International Crane Foundation

On my last visit to North Korea in 2005, fellow Atlanta native Ted Turner was also in Pyongyang (not at the Yangakdo unfortunatley, but the centrally-located Koryo Hotel) working to secure the DMZ as a crane reserve.  It turns out that this effort is fairly well organizaed and funded.  Below, I have attached some articles, names, and organizations involved in this movement:

The International Crane Foundation

Since 1974, ICF has been involved in conservation efforts for the Korean Demilitarized Zone (DMZ), the three mile wide strip of land between the divided neighbors that provides a home during migration or winter for half of the world’s White-naped Cranes and a quarter of the world’s Red-crowned Cranes.

Conservation in Korea

“For more than three decades, I have been coming to Korea to see the cranes that spend the winter along the DMZ. About one-third of the world’s 2,500 Red-crowned Cranes depend on the DMZ and the nearby Civilian Controlled Zone (CCZ) as their only remaining sanctuary on the peninsula. The Cheorwon Basin in the central highlands has the greatest numbers of cranes, while smaller flocks live in the Yuen Cheon valley, the lower reaches of the Imjin River, and the tidal flats around Kangwha Island.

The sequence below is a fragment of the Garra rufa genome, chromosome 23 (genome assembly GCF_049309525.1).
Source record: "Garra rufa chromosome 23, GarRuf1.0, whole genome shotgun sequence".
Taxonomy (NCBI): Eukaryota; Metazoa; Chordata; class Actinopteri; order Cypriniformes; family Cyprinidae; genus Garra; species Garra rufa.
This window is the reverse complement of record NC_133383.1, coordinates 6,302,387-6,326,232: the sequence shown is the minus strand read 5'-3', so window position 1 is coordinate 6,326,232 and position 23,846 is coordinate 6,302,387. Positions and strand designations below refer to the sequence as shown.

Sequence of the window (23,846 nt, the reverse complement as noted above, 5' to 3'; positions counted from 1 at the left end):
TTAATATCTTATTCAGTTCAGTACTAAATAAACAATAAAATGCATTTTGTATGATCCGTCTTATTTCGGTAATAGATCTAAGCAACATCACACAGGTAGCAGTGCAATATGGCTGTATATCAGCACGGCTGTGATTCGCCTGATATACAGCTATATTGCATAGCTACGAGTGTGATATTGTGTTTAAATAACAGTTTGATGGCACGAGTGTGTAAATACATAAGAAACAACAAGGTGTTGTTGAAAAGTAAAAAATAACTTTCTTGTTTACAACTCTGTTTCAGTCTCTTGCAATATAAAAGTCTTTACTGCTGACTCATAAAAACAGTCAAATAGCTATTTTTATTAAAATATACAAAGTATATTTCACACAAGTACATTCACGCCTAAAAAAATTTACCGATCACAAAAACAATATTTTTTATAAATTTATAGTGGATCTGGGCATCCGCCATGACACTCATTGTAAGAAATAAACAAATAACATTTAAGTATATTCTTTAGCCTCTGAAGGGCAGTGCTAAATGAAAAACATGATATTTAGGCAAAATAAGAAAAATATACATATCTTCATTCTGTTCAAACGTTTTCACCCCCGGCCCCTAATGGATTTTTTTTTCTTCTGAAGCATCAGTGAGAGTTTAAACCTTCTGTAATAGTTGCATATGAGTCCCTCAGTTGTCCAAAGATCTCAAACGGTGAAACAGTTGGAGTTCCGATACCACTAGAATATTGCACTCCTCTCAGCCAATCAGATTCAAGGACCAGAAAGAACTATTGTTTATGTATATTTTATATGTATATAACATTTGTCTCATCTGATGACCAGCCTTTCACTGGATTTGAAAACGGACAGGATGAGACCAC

The Red-crowned Crane is an auspicious symbol of good luck and long life throughout the Orient and cranes worldwide are a symbol of peace. Now perhaps the Red-crowned Crane can be a flagship for the conservation of the DMZ.

I have always tried to help my Korean colleagues in their efforts to save that priceless strip of land that’s carpeted by a grasslands, wetlands, and forests restored by the creative forces of nature over more that a half-century. Although it has been exciting to see modernization sweep it’s magic wand over Korea, it is alarming that humans now have such power to transform landscapes so quickly.

If the remaining natural landscapes of the DMZ and the CCZ are to be saved for nature, Korean conservationists from all walks of life must join together in a united front to negotiate with those more interested in development. This is now possible through a movement started in 1996 by two Korean Americans, Dr. Ke Chung Kim (a scholar) and Mr. Seung-ho Lee (a businessman).

To promote the conservation of the DMZ, they created a non-governmental organization called the DMZ Forum. I am honored to serve on the Board of Directors.

Under the leadership of Mr. Hall Healy (an environmental planner), the DMZ has created a Coalition for the Conservation of the DMZ. Although this Coalition had its birth in the USA, its operation will be “Koreanized” with leadership from an effective and prestigious Korean citizen and supported by a coalition of individuals and organizations primarily from Korea, but also from other nations. Only through the power of partnership, can these treasures of nature from “The Land of the Morning Calm” be saved.”

Recently, ICF held an event.  Here is the email they sent out (h/t Mike):